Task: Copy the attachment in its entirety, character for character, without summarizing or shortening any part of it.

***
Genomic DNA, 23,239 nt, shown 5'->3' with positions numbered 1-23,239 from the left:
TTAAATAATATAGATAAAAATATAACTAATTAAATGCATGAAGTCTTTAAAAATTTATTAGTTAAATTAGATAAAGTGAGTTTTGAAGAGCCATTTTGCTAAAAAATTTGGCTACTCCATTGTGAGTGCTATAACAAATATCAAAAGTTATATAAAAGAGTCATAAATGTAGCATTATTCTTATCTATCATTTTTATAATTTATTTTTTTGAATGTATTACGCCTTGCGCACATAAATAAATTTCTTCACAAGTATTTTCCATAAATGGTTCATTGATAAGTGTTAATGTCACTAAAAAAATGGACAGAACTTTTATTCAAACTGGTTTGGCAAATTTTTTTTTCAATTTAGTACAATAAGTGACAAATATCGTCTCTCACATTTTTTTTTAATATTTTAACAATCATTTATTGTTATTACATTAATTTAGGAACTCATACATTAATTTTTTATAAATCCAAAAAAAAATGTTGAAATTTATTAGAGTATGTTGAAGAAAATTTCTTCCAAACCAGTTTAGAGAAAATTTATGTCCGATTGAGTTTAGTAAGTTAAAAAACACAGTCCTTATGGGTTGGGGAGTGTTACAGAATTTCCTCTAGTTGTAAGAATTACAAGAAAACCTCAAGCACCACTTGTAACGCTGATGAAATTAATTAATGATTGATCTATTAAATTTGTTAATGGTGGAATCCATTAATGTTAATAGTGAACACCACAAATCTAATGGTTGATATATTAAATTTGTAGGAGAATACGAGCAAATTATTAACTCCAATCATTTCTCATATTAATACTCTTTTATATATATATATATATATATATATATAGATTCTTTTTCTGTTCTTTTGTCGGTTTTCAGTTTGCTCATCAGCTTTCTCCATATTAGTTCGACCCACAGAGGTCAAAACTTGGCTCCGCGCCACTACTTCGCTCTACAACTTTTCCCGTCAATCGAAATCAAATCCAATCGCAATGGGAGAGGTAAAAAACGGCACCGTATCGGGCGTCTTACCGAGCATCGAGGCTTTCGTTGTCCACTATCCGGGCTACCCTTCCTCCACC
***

Genomic DNA, 23,239 nt, shown 5'->3' with positions numbered 1-23,239 from the left:
TTAAATAATATAGATAAAAATATAACTAATTAAATGCATGAAGTCTTTAAAAATTTATTAGTTAAATTAGATAAAGTGAGTTTTGAAGAGCCATTTTGCTAAAAAATTTGGCTACTCCATTGTGAGTGCTATAACAAATATCAAAAGTTATATAAAAGAGTCATAAATGTAGCATTATTCTTATCTATCATTTTTATAATTTATTTTTTTGAATGTATTACGCCTTGCGCACATAAATAAATTTCTTCACAAGTATTTTCCATAAATGGTTCATTGATAAGTGTTAATGTCACTAAAAAAATGGACAGAACTTTTATTCAAACTGGTTTGGCAAATTTTTTTTTCAATTTAGTACAATAAGTGACAAATATCGTCTCTCACATTTTTTTTTAATATTTTAACAATCATTTATTGTTATTACATTAATTTAGGAACTCATACATTAATTTTTTATAAATCCAAAAAAAAATGTTGAAATTTATTAGAGTATGTTGAAGAAAATTTCTTCCAAACCAGTTTAGAGAAAATTTATGTCCGATTGAGTTTAGTAAGTTAAAAAACACAGTCCTTATGGGTTGGGGAGTGTTACAGAATTTCCTCTAGTTGTAAGAATTACAAGAAAACCTCAAGCACCACTTGTAACGCTGATGAAATTAATTAATGATTGATCTATTAAATTTGTTAATGGTGGAATCCATTAATGTTAATAGTGAACACCACAAATCTAATGGTTGATATATTAAATTTGTAGGAGAATACGAGCAAATTATTAACTCCAATCATTTCTCATATTAATACTCTTTTATATATATATATATATATATATATATAGATTCTTTTTCTGTTCTTTTGTCGGTTTTCAGTTTGCTCATCAGCTTTCTCCATATTAGTTCGACCCACAGAGGTCAAAACTTGGCTCCGCGCCACTACTTCGCTCTACAACTTTTCCCGTCAATCGAAATCAAATCCAATCGCAATGGGAGAGGTAAAAAACGGCACCGTATCGGGCGTCTTACCGAGCATCGAGGCTTTCGTTGTCCACTATCCGGGCTACCCTTCCTCCACC